At the school, teachers and students rotated depending on schedule and the notes, intended to provide continuity, were often playful. Mayumi’s were odd. The teachers seemed frustrated by her reticence which seemed more intense than most of the other students. It had been bandied about that Japanese men and women don’t really want to learn English. The long American occupation—1945-1952—had created resentment and defiance. Not learning English was an act of defiance, some said. But no one went so far as to suggest this with Mayumi. They said she was shy, could hardly read and write English, and that she came into class with a strange scarf on her head. Someone had drawn an insulting picture of her with a scarf and the caption, “So what’s with the scarf?” I couldn’t think of anything more awful. It angered me to read these notes and I am sure they would have shamed Mayumi if she had seen them. Obviously, none of the other teachers had gotten to know her or asked her any questions about her life. True, the director of the school didn’t encourage any personal connection which was considered to be unprofessional and intrusive. The younger teachers towed the line because they didn’t want to lose their jobs. I didn’t care as much—my stay was only temporary—and even if I did, I wouldn’t have been able to abide the director’s insistence on monitoring what went on in my classroom.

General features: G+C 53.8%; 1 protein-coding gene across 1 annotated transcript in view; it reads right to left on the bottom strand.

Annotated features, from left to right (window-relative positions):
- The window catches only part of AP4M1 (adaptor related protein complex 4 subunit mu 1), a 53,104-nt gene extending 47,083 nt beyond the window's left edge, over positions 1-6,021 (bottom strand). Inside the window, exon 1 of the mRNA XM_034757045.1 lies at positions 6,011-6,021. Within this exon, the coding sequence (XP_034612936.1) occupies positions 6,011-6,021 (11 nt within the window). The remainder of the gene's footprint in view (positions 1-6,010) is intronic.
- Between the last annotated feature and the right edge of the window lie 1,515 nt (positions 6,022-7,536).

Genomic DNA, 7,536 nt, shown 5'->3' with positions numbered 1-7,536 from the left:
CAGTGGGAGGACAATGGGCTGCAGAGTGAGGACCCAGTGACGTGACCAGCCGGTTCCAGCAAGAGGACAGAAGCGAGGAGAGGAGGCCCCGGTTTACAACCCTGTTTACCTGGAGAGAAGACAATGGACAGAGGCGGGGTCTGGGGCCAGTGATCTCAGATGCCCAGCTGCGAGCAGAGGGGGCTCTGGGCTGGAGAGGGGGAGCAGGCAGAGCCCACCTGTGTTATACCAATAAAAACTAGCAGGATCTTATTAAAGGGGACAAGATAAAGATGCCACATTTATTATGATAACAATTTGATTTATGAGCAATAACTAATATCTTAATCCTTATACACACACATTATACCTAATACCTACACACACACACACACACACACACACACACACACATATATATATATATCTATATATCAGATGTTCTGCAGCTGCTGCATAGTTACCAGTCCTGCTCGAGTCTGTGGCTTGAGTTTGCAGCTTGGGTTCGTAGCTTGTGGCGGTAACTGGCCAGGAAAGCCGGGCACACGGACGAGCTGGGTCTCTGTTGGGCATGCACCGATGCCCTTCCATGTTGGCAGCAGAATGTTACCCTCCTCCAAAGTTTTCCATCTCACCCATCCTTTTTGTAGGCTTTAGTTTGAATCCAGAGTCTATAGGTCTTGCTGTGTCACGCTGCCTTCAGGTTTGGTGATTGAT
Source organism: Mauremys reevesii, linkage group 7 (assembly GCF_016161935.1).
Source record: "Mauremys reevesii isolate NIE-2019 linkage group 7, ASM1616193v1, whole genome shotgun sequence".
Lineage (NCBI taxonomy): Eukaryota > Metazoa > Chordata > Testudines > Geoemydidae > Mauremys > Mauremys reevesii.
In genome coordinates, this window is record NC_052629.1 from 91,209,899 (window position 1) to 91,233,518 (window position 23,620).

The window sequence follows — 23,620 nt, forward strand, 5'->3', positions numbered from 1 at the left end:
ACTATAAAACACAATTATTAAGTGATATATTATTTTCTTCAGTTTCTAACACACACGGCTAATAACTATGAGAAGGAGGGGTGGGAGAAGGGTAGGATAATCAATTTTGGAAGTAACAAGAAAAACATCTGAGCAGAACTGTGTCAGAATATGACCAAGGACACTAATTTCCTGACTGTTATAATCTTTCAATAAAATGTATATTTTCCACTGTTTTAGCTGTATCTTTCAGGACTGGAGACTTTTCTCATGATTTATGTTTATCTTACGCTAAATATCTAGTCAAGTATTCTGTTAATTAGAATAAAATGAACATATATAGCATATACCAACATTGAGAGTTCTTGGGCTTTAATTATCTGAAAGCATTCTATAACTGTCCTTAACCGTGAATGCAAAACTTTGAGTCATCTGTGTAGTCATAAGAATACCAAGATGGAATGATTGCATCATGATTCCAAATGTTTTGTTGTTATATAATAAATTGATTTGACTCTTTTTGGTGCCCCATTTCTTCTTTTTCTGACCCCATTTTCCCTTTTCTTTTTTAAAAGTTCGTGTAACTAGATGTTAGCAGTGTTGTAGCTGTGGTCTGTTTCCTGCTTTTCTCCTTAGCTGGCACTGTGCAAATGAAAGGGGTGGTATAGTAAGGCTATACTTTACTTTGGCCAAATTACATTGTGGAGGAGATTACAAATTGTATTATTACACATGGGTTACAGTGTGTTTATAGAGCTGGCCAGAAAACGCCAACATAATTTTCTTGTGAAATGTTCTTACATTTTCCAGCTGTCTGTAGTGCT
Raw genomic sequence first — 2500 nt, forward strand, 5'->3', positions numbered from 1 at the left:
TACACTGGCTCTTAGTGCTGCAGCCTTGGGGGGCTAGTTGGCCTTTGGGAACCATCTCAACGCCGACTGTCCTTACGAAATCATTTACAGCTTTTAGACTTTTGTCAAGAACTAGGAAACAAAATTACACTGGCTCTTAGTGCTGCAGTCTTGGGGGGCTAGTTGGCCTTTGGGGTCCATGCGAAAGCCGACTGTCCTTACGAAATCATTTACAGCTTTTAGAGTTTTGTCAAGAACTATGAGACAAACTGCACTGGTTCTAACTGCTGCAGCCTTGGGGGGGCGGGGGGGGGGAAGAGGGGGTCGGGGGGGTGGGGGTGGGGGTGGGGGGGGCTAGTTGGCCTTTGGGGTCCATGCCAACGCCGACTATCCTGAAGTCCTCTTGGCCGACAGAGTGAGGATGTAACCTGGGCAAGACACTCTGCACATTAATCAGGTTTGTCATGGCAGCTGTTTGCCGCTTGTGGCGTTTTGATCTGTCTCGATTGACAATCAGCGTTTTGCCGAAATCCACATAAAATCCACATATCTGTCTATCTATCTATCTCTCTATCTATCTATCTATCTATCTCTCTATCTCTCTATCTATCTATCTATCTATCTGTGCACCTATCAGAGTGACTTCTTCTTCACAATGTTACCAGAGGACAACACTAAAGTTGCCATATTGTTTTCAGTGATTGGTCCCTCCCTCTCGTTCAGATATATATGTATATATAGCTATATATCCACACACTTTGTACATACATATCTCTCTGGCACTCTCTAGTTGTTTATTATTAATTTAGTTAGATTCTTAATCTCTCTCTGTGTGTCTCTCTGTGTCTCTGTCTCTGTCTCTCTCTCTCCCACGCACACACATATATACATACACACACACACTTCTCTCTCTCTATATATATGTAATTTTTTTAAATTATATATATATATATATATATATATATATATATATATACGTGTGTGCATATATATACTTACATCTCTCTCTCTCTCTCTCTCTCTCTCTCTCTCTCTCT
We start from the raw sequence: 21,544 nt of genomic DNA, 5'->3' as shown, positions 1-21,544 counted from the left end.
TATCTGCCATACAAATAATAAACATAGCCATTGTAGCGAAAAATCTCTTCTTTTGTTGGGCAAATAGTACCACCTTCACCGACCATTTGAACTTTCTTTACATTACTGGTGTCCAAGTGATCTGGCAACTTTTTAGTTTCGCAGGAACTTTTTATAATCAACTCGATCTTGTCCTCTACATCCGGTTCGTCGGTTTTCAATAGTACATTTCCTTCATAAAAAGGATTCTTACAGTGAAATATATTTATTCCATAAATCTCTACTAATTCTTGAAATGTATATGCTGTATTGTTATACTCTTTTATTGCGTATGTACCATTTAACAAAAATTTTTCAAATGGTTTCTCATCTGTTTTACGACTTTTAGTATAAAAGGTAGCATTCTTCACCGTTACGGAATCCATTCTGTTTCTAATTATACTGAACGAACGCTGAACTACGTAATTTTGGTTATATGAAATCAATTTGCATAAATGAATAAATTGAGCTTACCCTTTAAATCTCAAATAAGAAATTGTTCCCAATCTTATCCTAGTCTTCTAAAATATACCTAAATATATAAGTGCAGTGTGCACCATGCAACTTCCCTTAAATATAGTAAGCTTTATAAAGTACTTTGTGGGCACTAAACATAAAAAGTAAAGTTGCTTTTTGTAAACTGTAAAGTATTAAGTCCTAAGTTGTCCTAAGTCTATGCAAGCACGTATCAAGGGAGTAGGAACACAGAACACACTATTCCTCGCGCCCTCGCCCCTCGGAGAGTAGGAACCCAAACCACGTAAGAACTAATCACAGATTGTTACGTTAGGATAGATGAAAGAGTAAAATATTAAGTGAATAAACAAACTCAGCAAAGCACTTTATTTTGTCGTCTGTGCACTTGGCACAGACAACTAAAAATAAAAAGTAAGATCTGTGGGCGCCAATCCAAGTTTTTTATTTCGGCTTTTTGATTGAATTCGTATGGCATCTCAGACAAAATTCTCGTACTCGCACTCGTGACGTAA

So I asked Mayumi some gentle questions about her scarf. It wasn’t difficult to see that she had no hair underneath. Rather than being offended, she was relieved, and began to cry. After that, she always asked to see me. When this didn’t work out, she asked if we could work privately.
Her English improved exponentially and, when she left for Japan after her husband’s tour was over two years later, we promised to stay in touch. Naturally, I thought of her immediately when the quake hit and popped off a quick email: “Are you okay?” I knew that she lived south of Tokyo but I had a recollection of some family living north of Tokyo and a grandfather in Hokkaido. She was always traveling to see him. I hoped she hadn’t been on one of the pulverized trains.
An email came back almost immediately, not from her regular address, but from a special address attached to her mobile phone. It was short but well written. All is well with us and we remain hopeful, she said. Not much electricity which is why she was writing to me on her phone instead of her PC. “We cannot stop thinking about the nuclear terror,” she said. I replied immediately asking what, if anything, I could send her on email that might be consoling or helpful. “It’s enough to hear from you. I am so grateful that you are thinking of me,” she wrote.
So that’s what I’m doing: I’m writing to Mayumi, she is writing back to me, and I am honoring her courage, and that of the Japanese people during this disaster, by writing this blog.